What you do in your house is worth as much as if you did it up in heaven for our Lord God. We should accustom ourselves to think of our position and work as sacred and well-pleasing to God, not on account of the position and work, but on account of the word and faith from which the obedience and the work flow. ~ Martin Luther

Friday, June 19, 2009

Foto Friday

(I post this top photo of the peacock shaking himself into a threatening position only to show the different types of feathers peacocks have. I found this fascinating since I had never seen those back ones before! God is a magnificent artist, if you ask me.)

Ever go to a zoo, snap lots of pictures, come home and while you are looking them over, realize they all look the same...


As you look at all the photographs of snouts, beaks and faces peering through wire fencing, you realize photographs just can't equal the fun of actually experiencing it in person. LIKELY, you are feeling like the pictures don't do the animals justice.

And they probably aren't.

While I know that nothing can beat the actual experiencing of it, I think it is quite possible to get a few good representative shots of the animals and how wonderful they are.

If you notice in your photographs that you have lots of fencing or that you are always looking down on the animals, you are representing them as caged beasts and that's no fun. Plus, it adds a very impersonal feeling to the moment.

Here is something I do often when photographing caged things (flowers, animals, etc.)

I get down to their level and I put my camera as close to the fence as possible, sometimes even resting on it.

By doing so, you are peering your lens through the fence holes, eliminating those distracting fencelines and creating a clear picture.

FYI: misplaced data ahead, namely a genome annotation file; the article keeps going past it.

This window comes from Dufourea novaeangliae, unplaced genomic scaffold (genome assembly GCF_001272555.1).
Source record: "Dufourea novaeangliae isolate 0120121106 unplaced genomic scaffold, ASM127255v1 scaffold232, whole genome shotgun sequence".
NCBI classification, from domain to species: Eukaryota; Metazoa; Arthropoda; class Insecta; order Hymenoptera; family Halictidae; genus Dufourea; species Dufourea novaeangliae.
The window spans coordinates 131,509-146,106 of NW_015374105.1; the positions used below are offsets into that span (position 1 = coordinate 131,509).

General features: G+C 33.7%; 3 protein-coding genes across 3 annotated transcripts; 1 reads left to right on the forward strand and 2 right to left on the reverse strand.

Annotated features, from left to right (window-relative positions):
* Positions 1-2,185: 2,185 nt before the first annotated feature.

Getting down on their level helps to portray the personal-ness (is that a word?) of the moment. They aren't just an animal you took a quick glance of through fencing. There was interaction. There was a moment of exchange.

These photos were taken of a caged peacock but getting on its level and shoving my camera up to the fence-hole allowed me to get a much more memorable picture of the exchange.

It doesn't have to be animals at a zoo. The subject could be anything whose view is being partially obstructed by cages, fences, holes, cracks.

So my challenge to you this week would be to try and take some photos of things behind fencing and see if you can do so without actually photographing the fencing. See if you notice the difference...


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1 comment:

Jerelene said...

Wow, he is really beautiful. Those blues are just gorgeous!! We're hoping to get a new camera with our tax return..My oldest daughters hunny is in Afghanistan and both of the cameras here quit at the same time, unfortunately. I know she's wanting to be able to send him some photos. I think your photos are always so lovely..you sure are a good photographer!! Love, jerelene